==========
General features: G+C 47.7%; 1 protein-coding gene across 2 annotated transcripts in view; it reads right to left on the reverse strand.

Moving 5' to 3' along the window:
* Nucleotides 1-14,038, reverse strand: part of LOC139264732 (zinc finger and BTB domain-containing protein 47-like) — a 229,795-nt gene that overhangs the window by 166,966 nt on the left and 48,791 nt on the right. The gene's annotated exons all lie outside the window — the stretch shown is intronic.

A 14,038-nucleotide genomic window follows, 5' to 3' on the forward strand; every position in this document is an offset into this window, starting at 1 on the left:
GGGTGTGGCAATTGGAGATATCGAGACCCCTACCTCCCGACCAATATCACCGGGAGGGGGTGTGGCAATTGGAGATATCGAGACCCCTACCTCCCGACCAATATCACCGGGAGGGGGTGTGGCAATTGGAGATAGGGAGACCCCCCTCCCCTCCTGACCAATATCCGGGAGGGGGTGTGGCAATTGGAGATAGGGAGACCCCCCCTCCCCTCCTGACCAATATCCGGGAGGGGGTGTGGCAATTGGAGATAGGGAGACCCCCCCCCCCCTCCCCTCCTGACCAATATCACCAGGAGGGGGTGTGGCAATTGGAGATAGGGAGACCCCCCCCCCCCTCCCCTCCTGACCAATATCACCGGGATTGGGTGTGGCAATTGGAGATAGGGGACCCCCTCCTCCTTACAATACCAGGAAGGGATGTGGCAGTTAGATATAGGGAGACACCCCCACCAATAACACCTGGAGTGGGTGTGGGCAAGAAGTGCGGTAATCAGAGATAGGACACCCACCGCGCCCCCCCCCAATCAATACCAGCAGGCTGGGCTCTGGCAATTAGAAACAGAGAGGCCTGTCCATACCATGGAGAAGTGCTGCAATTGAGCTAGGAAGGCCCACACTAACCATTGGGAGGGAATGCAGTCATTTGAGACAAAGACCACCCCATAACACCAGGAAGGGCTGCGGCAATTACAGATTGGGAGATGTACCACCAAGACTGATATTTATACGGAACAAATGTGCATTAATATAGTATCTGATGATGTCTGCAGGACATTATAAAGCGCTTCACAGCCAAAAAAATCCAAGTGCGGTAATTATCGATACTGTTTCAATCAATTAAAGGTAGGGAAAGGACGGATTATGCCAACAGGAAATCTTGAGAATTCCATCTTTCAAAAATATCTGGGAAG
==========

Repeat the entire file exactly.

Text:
General features: G+C 47.7%; 1 protein-coding gene across 2 annotated transcripts in view; it reads right to left on the reverse strand.

Moving 5' to 3' along the window:
* Nucleotides 1-14,038, reverse strand: part of LOC139264732 (zinc finger and BTB domain-containing protein 47-like) — a 229,795-nt gene that overhangs the window by 166,966 nt on the left and 48,791 nt on the right. The gene's annotated exons all lie outside the window — the stretch shown is intronic.

A 14,038-nucleotide genomic window follows, 5' to 3' on the forward strand; every position in this document is an offset into this window, starting at 1 on the left:
GGGTGTGGCAATTGGAGATATCGAGACCCCTACCTCCCGACCAATATCACCGGGAGGGGGTGTGGCAATTGGAGATATCGAGACCCCTACCTCCCGACCAATATCACCGGGAGGGGGTGTGGCAATTGGAGATAGGGAGACCCCCCTCCCCTCCTGACCAATATCCGGGAGGGGGTGTGGCAATTGGAGATAGGGAGACCCCCCCTCCCCTCCTGACCAATATCCGGGAGGGGGTGTGGCAATTGGAGATAGGGAGACCCCCCCCCCCCTCCCCTCCTGACCAATATCACCAGGAGGGGGTGTGGCAATTGGAGATAGGGAGACCCCCCCCCCCCTCCCCTCCTGACCAATATCACCGGGATTGGGTGTGGCAATTGGAGATAGGGGACCCCCTCCTCCTTACAATACCAGGAAGGGATGTGGCAGTTAGATATAGGGAGACACCCCCACCAATAACACCTGGAGTGGGTGTGGGCAAGAAGTGCGGTAATCAGAGATAGGACACCCACCGCGCCCCCCCCCAATCAATACCAGCAGGCTGGGCTCTGGCAATTAGAAACAGAGAGGCCTGTCCATACCATGGAGAAGTGCTGCAATTGAGCTAGGAAGGCCCACACTAACCATTGGGAGGGAATGCAGTCATTTGAGACAAAGACCACCCCATAACACCAGGAAGGGCTGCGGCAATTACAGATTGGGAGATGTACCACCAAGACTGATATTTATACGGAACAAATGTGCATTAATATAGTATCTGATGATGTCTGCAGGACATTATAAAGCGCTTCACAGCCAAAAAAATCCAAGTGCGGTAATTATCGATACTGTTTCAATCAATTAAAGGTAGGGAAAGGACGGATTATGCCAACAGGAAATCTTGAGAATTCCATCTTTCAAAAATATCTGGGAAG